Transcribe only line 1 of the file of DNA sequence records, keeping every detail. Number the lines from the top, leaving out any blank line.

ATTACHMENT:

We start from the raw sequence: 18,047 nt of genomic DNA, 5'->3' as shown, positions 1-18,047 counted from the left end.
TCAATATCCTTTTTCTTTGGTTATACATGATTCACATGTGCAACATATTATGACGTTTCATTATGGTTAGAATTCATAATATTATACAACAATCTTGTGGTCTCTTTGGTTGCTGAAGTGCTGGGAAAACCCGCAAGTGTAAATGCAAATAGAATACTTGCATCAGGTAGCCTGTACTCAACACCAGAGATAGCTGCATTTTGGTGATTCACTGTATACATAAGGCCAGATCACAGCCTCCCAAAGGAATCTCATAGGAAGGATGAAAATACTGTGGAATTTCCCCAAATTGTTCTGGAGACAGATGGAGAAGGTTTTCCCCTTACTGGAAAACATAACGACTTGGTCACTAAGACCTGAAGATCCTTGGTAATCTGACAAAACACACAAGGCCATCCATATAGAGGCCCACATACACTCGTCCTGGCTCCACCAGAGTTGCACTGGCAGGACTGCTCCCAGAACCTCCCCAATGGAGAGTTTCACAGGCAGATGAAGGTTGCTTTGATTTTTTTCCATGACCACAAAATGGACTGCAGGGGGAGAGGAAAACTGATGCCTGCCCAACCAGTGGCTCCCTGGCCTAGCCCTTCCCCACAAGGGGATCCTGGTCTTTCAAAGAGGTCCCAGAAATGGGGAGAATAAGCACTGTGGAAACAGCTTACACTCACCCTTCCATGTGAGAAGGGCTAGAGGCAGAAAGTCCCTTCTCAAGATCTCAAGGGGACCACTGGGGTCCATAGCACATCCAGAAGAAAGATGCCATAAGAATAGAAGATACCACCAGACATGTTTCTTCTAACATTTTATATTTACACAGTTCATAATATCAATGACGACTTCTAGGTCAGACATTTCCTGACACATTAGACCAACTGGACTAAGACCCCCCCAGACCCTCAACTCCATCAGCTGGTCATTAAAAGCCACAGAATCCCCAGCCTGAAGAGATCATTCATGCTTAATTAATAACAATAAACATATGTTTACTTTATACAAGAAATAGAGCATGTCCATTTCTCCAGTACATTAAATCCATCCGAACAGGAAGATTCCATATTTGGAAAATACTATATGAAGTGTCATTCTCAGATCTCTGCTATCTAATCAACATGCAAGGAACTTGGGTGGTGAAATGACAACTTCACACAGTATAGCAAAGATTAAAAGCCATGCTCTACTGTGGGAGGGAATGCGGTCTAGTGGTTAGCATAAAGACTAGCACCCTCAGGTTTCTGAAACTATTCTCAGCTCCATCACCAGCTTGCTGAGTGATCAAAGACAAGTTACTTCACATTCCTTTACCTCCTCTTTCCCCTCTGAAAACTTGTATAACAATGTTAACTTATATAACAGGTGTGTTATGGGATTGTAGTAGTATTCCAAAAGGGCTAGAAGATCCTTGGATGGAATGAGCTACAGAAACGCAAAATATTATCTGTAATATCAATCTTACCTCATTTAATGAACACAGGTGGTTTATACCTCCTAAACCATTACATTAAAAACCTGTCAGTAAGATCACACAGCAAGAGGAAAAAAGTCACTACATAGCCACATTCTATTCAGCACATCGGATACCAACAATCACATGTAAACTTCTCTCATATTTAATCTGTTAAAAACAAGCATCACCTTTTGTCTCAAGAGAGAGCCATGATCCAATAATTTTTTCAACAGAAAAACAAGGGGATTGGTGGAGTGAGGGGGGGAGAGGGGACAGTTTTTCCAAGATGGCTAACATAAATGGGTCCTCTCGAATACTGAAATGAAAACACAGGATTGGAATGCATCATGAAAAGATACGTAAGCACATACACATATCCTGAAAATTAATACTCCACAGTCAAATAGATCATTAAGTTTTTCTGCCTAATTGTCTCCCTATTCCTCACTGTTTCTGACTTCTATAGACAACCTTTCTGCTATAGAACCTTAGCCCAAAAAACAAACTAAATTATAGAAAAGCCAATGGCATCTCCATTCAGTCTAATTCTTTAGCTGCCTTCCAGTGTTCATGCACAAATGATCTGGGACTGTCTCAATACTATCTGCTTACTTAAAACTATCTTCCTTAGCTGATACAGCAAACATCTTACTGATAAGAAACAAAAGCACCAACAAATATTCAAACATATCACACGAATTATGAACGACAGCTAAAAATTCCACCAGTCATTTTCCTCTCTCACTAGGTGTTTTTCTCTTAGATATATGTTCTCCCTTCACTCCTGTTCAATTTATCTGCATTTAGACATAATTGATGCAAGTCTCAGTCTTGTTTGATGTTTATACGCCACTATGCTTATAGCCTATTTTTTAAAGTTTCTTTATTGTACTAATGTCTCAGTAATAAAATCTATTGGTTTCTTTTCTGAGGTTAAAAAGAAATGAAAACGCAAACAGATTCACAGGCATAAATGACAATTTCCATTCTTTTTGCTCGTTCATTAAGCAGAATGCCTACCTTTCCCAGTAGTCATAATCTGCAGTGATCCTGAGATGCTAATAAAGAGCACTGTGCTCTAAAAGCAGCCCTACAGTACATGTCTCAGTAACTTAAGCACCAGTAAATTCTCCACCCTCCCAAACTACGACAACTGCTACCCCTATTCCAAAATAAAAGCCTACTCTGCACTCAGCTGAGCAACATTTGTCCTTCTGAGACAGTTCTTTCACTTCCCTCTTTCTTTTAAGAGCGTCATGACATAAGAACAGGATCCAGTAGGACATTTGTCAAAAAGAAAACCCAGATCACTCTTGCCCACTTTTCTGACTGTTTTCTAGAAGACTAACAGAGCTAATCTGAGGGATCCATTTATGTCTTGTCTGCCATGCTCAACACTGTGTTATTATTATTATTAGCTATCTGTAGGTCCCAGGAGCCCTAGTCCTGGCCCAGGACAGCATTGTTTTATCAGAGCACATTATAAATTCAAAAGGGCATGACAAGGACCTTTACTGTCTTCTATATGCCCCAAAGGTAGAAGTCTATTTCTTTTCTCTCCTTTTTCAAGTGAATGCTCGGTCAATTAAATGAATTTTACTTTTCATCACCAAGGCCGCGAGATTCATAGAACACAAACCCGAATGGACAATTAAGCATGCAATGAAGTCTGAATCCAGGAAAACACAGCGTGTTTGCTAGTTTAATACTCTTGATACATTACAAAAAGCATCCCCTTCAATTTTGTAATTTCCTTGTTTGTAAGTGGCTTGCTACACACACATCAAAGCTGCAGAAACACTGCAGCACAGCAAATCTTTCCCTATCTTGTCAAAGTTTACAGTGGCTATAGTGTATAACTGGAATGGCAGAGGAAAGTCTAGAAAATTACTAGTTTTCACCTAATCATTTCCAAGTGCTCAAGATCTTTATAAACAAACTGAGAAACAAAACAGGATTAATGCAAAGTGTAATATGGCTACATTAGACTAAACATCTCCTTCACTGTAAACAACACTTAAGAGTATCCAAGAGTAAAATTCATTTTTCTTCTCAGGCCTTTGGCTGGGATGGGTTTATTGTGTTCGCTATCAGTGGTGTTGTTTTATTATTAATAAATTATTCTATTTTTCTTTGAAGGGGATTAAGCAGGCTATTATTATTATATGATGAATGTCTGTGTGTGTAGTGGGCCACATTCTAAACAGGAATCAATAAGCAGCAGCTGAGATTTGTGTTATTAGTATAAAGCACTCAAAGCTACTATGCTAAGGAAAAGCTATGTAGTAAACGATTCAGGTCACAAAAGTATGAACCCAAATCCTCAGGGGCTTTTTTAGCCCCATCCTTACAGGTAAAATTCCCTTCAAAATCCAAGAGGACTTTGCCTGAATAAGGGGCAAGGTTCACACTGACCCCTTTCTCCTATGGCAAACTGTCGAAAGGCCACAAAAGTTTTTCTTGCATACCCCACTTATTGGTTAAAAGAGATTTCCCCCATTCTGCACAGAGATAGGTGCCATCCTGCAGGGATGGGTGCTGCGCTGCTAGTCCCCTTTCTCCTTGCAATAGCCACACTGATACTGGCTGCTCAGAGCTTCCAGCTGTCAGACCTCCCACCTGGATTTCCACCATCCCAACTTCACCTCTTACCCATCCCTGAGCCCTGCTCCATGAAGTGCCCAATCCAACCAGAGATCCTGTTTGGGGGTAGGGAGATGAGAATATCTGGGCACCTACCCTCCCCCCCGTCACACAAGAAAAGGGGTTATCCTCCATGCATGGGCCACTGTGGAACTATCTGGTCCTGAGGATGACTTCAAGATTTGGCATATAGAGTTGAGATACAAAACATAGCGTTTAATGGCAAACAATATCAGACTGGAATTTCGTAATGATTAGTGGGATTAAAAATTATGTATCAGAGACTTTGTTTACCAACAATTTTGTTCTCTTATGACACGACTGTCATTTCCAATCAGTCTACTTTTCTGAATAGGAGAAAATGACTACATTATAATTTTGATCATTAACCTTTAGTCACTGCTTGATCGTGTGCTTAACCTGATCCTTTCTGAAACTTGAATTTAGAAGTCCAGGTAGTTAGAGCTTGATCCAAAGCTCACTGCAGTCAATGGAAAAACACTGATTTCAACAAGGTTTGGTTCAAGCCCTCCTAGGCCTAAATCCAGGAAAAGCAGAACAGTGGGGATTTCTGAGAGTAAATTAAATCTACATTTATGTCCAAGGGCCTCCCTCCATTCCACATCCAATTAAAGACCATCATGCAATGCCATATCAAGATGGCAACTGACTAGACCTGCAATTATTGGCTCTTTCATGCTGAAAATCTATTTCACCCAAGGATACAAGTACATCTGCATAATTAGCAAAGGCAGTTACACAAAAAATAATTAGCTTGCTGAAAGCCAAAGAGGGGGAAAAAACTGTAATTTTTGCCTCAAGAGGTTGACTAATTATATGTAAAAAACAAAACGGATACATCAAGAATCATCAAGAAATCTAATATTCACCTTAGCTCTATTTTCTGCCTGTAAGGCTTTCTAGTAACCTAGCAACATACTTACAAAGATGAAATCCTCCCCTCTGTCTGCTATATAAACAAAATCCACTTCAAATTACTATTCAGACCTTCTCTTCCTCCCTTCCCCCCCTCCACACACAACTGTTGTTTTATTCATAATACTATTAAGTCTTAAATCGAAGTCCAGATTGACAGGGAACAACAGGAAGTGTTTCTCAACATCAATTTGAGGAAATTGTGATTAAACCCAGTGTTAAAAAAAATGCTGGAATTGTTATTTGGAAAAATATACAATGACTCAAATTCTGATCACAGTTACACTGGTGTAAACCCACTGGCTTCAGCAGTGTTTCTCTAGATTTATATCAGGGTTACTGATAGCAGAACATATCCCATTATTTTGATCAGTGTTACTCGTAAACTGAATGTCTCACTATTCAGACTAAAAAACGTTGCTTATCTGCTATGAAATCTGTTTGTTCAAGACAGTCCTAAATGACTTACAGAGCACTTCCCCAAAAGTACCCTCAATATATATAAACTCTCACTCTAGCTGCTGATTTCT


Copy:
We start from the raw sequence: 18,047 nt of genomic DNA, 5'->3' as shown, positions 1-18,047 counted from the left end.